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Try the generic Sovtek 5881's they will handle that amp easily they sound ok. I really liked the old Sevetlana 6L6's in Fenders like that one but I've also had good luck with the JJ 6L6 maybe you had some bad ones? The newer Sevetlanas sold by New Sensor are just not as good as the old ones were I've had those blow up and fail quickly in a Fender, I have not tried the SED tubes.
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Old 5th August 2008, 04:26 AM   #17
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"The suppression grid is brought out to a separate pin in the EL34 while in the 6L6, it's internally connected to the cathode.
"

so I just need to short those two pins?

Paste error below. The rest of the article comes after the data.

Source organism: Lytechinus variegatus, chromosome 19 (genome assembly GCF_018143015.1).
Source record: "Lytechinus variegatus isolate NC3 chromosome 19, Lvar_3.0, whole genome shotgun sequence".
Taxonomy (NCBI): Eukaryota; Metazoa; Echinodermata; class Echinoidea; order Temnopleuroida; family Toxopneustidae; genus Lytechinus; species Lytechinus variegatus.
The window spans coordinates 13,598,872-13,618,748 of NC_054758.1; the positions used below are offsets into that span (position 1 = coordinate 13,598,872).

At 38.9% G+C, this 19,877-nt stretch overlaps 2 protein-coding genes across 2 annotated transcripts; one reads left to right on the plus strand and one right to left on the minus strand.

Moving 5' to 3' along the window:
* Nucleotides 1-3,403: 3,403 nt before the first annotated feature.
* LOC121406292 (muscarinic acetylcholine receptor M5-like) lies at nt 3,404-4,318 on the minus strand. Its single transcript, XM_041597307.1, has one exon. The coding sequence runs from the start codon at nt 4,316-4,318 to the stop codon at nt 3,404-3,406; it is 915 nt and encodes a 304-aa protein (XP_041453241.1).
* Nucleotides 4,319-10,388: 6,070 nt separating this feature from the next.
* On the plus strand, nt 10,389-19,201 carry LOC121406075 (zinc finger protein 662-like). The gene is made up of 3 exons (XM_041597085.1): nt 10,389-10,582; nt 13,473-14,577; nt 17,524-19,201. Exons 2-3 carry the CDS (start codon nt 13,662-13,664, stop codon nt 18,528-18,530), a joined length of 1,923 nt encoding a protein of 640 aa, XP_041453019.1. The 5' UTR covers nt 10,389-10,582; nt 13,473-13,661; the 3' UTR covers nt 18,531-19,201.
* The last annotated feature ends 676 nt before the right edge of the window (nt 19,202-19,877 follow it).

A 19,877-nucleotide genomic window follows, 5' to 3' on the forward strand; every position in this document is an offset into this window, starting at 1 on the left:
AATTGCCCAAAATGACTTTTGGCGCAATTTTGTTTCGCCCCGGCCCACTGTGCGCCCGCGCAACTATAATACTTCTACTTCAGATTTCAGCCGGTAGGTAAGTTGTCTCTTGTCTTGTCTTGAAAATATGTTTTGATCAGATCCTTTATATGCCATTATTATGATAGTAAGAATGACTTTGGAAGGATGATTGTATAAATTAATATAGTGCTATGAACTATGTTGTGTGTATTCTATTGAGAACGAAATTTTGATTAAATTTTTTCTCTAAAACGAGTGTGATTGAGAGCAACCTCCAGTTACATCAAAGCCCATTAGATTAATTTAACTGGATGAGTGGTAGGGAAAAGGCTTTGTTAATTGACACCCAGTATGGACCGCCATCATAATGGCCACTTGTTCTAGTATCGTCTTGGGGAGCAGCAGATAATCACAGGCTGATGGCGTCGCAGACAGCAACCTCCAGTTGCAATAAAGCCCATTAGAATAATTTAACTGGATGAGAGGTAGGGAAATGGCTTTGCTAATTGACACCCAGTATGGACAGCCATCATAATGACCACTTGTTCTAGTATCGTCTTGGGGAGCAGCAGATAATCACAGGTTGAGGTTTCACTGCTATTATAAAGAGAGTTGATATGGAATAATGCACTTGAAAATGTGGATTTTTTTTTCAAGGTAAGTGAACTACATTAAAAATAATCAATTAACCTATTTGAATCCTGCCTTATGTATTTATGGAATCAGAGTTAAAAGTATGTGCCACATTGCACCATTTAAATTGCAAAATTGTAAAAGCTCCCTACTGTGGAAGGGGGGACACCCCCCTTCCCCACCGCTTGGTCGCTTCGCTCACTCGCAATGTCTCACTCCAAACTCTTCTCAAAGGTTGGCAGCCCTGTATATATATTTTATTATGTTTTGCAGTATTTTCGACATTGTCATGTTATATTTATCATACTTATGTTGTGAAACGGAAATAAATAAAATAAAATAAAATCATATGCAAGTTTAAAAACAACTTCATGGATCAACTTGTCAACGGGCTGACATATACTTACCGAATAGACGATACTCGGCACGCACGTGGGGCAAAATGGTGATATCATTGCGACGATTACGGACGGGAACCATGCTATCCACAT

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Old 5th August 2008, 04:33 AM   #18
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If you want to use an EL34, yes. Pins 1 and 8. Just make sure pin 1 isn't being used for anything else.

http://tdsl.duncanamps.com/show.php?des=6L6GC
http://tdsl.duncanamps.com/show.php?des=EL34
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Old 5th August 2008, 11:29 AM   #19
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Quote:
Rod, Your comment about the screen grid makes sense as these are usually connected to the almost the same potential as the plates on most guitar amps. Btw, doesn't the EL34 handle 800 volts(plate only)? I think it also uses an extra pin that's unused in the 6L6's. But EL34's on a Fender, heressy
Yeah, I agree, you could never put EL34s in a Fender, any more than 6L6s in a Marshall!